It's really scary, man. I don't... I can't talk about it anymore. I'll start crying.

Q: These great things that IDEs have, what's gonna change there, like what's gonna really help?

Well, I think the biggest thing about IDEs is... first of all, dynamic languages will catch up, in terms of sort of having feature parity. The other thing is that IDEs are increasingly going to tie themselves to the running program. Right? Because they're already kind of doing it, but it's kind of half-assed, and it's because they still have this notion of static vs. dynamic, compile-time vs. run-time, and these are... really, it's a continuum. It really is. You know, I mean, because you can invoke the compiler at run time.

Q: Is it allowed at Google to use Lisp and other languages?

No. No, it's not OK. At Google you can use C++, Java, Python, JavaScript... I actually found a legal loophole and used server-side JavaScript for a project. Or some of our proprietary internal languages.

That's for production stuff. That's for stuff that armies of people are going to have to maintain. It has to be high-availability, etc. I actually wrote a long blog about this that I'll point you to that actually... Like, I actually came around to their way of seeing it. I did. Painful as it was. But they're right.

Q: [question is hard to hear]

[me paraphrasing] Are we going to have something Lisp Machines didn't?

Q: Yes.

Well... no. [(loud laughter)]

I say that in all seriousness, actually, even though it sounds funny. I, you know, I live in Emacs. And Emacs is the world's last Lisp Machine. All the rest of them are at garage sales. But Emacs is a Lisp Machine. It may not be the best Lisp, but it is one.

And you know, T.V Raman, you know, research scientist at Google, who, he doesn't have the use of his sight... he's a completely fully productive programmer, more so than I am, because Emacs is his window to the world. It's his remote control. EmacsSpeak is his thesis. It's amazing to watch him work.

Emacs, as a Lisp Machine, is capable of doing anything that these other things can. The problem is, nobody wants to learn Lisp.

Q: And it doesn't have closures.

And it doesn't have closures, although you can fake them with macros.

I'm actually having lunch with an [ex-]Emacs maintainer tomorrow. We're going to talk about how to introduce concurrency, a better rendering engine, and maybe some Emacs Lisp language improvements. You know, even Emacs has to evolve.

But the general answer to your question is No. Lisp Machines pretty much had it nailed, as far as I'm concerned. [(shrugging)] Object-oriented programming, maybe? Scripting? I dunno.

Q: Many years ago, I made the great transition to a fully type-checked system. And it was wonderful. And I remember that in the beginning I didn't understand it, and I just did what I had to do. And one dark night, the compiler gave me this error message, and it was right, and I thought "Oh wow, thank you!" I'd suddenly figured it out.

Yes! "Thank you." Yes.

Although it's very interesting that it took a long time before it actually told you something useful. I remember my first experience with a C++ compiler was, it would tell me "blublblbuh!!", except it wouldn't stop there. It would vomit for screen after screen because it was Cfront, right?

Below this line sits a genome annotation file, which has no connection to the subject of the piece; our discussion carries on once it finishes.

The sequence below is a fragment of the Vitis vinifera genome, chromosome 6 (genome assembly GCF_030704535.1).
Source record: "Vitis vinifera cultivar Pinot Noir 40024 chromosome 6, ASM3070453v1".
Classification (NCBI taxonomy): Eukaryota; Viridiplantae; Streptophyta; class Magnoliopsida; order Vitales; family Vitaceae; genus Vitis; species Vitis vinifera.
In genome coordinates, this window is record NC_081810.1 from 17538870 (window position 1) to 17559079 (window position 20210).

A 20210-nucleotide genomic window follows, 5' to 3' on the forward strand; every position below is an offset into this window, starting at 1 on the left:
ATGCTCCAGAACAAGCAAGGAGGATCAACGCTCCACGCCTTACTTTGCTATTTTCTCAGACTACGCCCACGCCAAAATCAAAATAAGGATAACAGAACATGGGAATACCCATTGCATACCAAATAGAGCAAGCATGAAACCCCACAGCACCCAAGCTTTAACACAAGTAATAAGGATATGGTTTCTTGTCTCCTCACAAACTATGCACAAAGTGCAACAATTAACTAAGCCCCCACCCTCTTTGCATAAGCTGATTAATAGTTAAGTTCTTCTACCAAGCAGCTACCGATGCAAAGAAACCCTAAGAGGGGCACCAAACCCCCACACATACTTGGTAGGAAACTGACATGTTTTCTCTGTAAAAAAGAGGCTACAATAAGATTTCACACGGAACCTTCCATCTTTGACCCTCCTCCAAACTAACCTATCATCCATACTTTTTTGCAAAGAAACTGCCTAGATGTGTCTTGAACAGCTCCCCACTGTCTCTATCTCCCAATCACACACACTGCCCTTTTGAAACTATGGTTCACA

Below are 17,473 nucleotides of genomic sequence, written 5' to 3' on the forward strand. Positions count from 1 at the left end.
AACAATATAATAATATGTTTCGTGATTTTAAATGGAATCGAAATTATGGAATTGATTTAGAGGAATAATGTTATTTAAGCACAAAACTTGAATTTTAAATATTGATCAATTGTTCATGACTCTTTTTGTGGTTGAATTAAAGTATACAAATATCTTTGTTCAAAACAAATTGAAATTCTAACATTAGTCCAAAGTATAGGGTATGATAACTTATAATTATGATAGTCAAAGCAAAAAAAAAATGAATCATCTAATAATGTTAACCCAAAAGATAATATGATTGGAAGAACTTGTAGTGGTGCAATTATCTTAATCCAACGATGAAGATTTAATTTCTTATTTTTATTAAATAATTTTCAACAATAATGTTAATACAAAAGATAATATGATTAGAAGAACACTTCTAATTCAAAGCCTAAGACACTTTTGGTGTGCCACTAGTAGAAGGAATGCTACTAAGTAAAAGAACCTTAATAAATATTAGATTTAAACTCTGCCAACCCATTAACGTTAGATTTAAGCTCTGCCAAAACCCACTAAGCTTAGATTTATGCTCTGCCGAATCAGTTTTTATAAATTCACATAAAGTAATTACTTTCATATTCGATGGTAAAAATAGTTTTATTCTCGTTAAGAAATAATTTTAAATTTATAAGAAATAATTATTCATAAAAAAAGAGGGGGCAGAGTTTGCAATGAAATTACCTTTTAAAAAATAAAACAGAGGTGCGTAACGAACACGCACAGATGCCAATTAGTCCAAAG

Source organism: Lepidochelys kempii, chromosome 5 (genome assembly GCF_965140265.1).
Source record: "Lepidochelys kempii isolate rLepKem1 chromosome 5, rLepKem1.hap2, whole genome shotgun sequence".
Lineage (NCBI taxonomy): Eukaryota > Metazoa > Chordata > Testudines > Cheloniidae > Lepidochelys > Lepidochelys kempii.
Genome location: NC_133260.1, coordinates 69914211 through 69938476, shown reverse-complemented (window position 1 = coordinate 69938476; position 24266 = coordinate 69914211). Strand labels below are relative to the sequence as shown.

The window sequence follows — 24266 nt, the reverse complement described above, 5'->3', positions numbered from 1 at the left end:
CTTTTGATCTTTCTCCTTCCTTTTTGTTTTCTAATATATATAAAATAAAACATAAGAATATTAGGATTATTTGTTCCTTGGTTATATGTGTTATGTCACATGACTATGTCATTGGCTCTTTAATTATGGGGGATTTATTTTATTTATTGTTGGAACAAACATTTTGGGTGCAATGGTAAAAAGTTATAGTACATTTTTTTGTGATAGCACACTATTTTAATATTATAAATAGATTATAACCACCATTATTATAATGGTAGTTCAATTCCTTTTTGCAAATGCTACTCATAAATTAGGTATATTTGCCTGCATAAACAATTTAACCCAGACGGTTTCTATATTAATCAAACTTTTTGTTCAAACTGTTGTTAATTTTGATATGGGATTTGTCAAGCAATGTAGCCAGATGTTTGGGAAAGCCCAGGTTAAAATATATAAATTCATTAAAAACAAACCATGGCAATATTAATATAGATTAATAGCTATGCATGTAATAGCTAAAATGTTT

And the weird thing is, I realized early in my career that I would actually rather have a runtime error than a compile error. [(some laughs)] Because at that time... now this is way contrary to popular opinion. Everybody wants early error detection. Oh God, not a runtime error, right? But the debugger gives you this ability to start poking and prodding, especially in a more dynamic language, where you can start simulating things, you can back it up... You've got your time-machine debuggers like the OCaml one, that can actually save the states and back up.

You've got amazing tools at your disposal. You've got your print, your console printer, you've got your logging, right? [Ummm... and eval. Oops. -Ed.] You've got all these assertions available. Whereas if the compiler gives you an error that says "expected expression angle-bracket", you don't have a "compiler-debugger" that you can shell into, where you're trying to, like – you could fire up a debugger on the compiler, but I don't recommend it.

So, you know, in some sense, your runtime errors are actually kind of nicer. When I started with Perl, which was pretty cryptic, you know, and I totally see where you're coming from, because every once in a while the compiler catches an error. But the argument that I'm making is NOT that compilers don't occasionally help you catch errors. The argument that I'm making is that you're gonna catch the errors one way or the other. Especially if you've got unit tests, or QA or whatever.

And the problem is that the type systems, in programming in the large, wind up getting in your way... way too often. Because the larger the system gets, the more desperate the need becomes for these dynamic features, to try to factor out patterns that weren't evident when the code base was smaller. And the type system just winds up getting in your way again and again.